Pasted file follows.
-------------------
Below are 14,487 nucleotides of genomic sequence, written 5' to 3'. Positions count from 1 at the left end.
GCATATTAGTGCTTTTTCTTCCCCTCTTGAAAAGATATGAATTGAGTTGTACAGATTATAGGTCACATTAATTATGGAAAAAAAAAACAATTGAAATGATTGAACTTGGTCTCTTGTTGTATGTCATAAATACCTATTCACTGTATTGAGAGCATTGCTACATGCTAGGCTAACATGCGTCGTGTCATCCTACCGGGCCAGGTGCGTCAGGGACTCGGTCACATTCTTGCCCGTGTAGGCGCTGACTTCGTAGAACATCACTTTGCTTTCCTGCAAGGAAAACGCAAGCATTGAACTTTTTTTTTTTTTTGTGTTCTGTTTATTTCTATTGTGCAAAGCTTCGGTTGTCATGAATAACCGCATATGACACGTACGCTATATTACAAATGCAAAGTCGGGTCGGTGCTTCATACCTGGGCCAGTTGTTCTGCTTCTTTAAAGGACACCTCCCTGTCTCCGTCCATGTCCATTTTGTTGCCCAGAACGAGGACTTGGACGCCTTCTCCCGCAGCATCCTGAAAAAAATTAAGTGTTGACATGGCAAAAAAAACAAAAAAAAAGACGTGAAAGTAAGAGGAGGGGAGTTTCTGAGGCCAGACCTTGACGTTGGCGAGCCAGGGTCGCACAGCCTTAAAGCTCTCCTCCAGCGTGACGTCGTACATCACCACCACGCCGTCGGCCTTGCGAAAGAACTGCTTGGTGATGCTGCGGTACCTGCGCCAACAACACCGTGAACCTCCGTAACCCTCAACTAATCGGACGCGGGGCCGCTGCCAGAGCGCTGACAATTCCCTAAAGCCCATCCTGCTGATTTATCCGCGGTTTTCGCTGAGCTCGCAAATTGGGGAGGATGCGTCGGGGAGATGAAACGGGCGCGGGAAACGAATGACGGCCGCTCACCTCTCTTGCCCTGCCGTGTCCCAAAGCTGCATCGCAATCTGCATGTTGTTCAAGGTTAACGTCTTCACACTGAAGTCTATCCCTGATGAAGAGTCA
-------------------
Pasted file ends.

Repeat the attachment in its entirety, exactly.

Below are 14,487 nucleotides of genomic sequence, written 5' to 3'. Positions count from 1 at the left end.
GCATATTAGTGCTTTTTCTTCCCCTCTTGAAAAGATATGAATTGAGTTGTACAGATTATAGGTCACATTAATTATGGAAAAAAAAAACAATTGAAATGATTGAACTTGGTCTCTTGTTGTATGTCATAAATACCTATTCACTGTATTGAGAGCATTGCTACATGCTAGGCTAACATGCGTCGTGTCATCCTACCGGGCCAGGTGCGTCAGGGACTCGGTCACATTCTTGCCCGTGTAGGCGCTGACTTCGTAGAACATCACTTTGCTTTCCTGCAAGGAAAACGCAAGCATTGAACTTTTTTTTTTTTTTGTGTTCTGTTTATTTCTATTGTGCAAAGCTTCGGTTGTCATGAATAACCGCATATGACACGTACGCTATATTACAAATGCAAAGTCGGGTCGGTGCTTCATACCTGGGCCAGTTGTTCTGCTTCTTTAAAGGACACCTCCCTGTCTCCGTCCATGTCCATTTTGTTGCCCAGAACGAGGACTTGGACGCCTTCTCCCGCAGCATCCTGAAAAAAATTAAGTGTTGACATGGCAAAAAAAACAAAAAAAAAGACGTGAAAGTAAGAGGAGGGGAGTTTCTGAGGCCAGACCTTGACGTTGGCGAGCCAGGGTCGCACAGCCTTAAAGCTCTCCTCCAGCGTGACGTCGTACATCACCACCACGCCGTCGGCCTTGCGAAAGAACTGCTTGGTGATGCTGCGGTACCTGCGCCAACAACACCGTGAACCTCCGTAACCCTCAACTAATCGGACGCGGGGCCGCTGCCAGAGCGCTGACAATTCCCTAAAGCCCATCCTGCTGATTTATCCGCGGTTTTCGCTGAGCTCGCAAATTGGGGAGGATGCGTCGGGGAGATGAAACGGGCGCGGGAAACGAATGACGGCCGCTCACCTCTCTTGCCCTGCCGTGTCCCAAAGCTGCATCGCAATCTGCATGTTGTTCAAGGTTAACGTCTTCACACTGAAGTCTATCCCTGATGAAGAGTCA